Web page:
The business community in the U District has really been a great supporter of ours. The current head of the Chamber of Commerce was on our board for quite a while, we have a lot of partnerships with businesses, and generally our relationship with the business community is good. I think that's in part due to the fact that our former board member did a lot of community building in the business community, and we make an effort to talk to our business neighbors and find out what their concerns are, people loitering or anything like that, and try and address that to the extent we can. But I think businesspeople understand that people need a place to go and you can't really repress this problem into nonexistence, so it's better to just deal with it.
By pretty much any major college you will find that because there are young people, that's where homeless young people will gravitate. And in the case of a city like Seattle, if you come out at 16 and get kicked out of your house in, you know, Olalla or something, you'll probably wind up going to the city and then you're going to wind up probably either on Broadway or in the U District. At the risk of generalizing a little bit, I think Broadway is known as maybe a somewhat tougher neighborhood -- fewer services and less of a sense of community for people who live on the streets. So folks do gravitate towards the District, but they would be somewhere, they've done these homeless encampment sweeps and all that's done is pushed people underground. It's not that they've addressed the problem, it's that they've moved it out of sight.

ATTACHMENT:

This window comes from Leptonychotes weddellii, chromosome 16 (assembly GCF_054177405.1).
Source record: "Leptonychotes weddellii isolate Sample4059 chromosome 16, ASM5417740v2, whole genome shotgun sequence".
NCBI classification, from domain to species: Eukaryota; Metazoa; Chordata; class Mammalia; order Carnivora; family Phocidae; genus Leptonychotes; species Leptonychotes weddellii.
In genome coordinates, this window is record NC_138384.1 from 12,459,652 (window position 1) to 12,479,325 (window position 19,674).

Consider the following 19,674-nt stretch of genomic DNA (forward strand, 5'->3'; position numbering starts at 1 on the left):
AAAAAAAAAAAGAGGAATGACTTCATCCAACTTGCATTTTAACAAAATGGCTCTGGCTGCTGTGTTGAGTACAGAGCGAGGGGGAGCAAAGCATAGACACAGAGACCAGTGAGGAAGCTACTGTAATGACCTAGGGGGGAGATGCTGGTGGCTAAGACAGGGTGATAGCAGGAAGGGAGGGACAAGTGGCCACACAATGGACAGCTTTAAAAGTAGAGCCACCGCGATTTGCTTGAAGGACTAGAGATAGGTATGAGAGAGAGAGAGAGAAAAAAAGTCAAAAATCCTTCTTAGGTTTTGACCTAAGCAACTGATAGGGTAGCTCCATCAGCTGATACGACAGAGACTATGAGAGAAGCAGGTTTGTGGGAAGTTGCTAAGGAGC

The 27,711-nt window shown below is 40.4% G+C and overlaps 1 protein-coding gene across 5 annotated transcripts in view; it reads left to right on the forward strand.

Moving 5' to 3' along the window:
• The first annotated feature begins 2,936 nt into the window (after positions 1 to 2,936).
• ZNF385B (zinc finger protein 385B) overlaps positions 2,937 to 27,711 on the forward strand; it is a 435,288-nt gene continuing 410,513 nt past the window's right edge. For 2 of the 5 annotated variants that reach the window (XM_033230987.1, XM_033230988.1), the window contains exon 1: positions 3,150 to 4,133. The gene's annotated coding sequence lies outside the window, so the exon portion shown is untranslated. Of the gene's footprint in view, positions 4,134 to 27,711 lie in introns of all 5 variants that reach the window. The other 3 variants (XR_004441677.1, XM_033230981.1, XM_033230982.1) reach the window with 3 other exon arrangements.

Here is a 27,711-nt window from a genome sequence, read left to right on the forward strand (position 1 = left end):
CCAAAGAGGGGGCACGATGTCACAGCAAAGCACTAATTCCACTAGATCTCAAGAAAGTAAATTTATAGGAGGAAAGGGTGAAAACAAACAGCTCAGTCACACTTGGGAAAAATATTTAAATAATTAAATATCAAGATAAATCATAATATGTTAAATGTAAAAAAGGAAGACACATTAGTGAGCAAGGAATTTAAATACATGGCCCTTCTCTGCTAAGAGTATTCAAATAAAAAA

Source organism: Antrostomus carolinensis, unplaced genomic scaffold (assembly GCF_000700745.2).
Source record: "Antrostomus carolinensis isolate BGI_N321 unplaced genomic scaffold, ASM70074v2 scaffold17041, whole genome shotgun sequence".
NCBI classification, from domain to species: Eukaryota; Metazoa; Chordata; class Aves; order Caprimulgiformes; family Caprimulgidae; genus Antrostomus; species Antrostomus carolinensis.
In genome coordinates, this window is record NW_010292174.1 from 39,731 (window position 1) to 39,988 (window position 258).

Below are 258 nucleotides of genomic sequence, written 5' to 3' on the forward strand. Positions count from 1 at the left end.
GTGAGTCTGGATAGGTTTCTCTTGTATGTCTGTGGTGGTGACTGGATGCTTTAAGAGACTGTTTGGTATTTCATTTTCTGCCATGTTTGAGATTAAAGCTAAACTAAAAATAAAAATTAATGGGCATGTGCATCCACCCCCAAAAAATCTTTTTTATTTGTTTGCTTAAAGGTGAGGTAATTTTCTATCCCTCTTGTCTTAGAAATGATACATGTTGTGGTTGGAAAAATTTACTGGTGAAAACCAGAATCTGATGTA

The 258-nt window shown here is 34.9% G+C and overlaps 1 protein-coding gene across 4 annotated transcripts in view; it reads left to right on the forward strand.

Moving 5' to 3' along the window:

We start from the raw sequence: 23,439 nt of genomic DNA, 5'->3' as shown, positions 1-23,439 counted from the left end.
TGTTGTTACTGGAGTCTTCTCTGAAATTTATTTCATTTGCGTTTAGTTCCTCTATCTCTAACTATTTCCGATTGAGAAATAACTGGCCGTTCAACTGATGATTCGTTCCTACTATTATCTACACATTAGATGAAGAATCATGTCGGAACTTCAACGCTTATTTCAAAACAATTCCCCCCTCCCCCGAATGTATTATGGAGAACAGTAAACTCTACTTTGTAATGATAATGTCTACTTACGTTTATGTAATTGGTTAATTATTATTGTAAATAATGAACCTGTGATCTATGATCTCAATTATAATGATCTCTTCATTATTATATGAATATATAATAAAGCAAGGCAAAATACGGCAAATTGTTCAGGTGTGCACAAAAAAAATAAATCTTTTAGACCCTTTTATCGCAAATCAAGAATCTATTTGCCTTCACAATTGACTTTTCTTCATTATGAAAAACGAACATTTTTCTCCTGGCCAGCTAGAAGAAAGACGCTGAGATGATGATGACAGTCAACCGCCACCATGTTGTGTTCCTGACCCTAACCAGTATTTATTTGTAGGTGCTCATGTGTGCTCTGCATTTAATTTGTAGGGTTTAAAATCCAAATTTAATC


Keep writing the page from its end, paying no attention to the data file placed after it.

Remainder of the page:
I think Seattle does pretty well as cities go. I guess I'm probably known for being something of a gadfly at City Hall on land-use stuff, but I will say that I think the mayor and the council, perhaps more the council, have their hearts -- I mean, the council aren't advocating sweeping people's belongings and throwing them away, so, maybe that's a broad statement, but I think, in general, we fund services pretty well in this city. Our program is about half-funded by the City of Seattle, and the rest is private grant writing, businesses, and individuals' contributions. And by and large I think people's hearts are in the right places, for the most part. I think this 10-year plan to end homelessness has given people an excuse to turn the screws on these services a little bit, since they say, "Oh, we're gonna end homelessness, we don't need an emergency shelter," and we're just not there yet. You need thousands and thousands of housings units to do that and we just don't have the money to do that. So in the meantime, we are just a band-aid providing an emergency shelter, but it beats the heck out of having people dying on the street.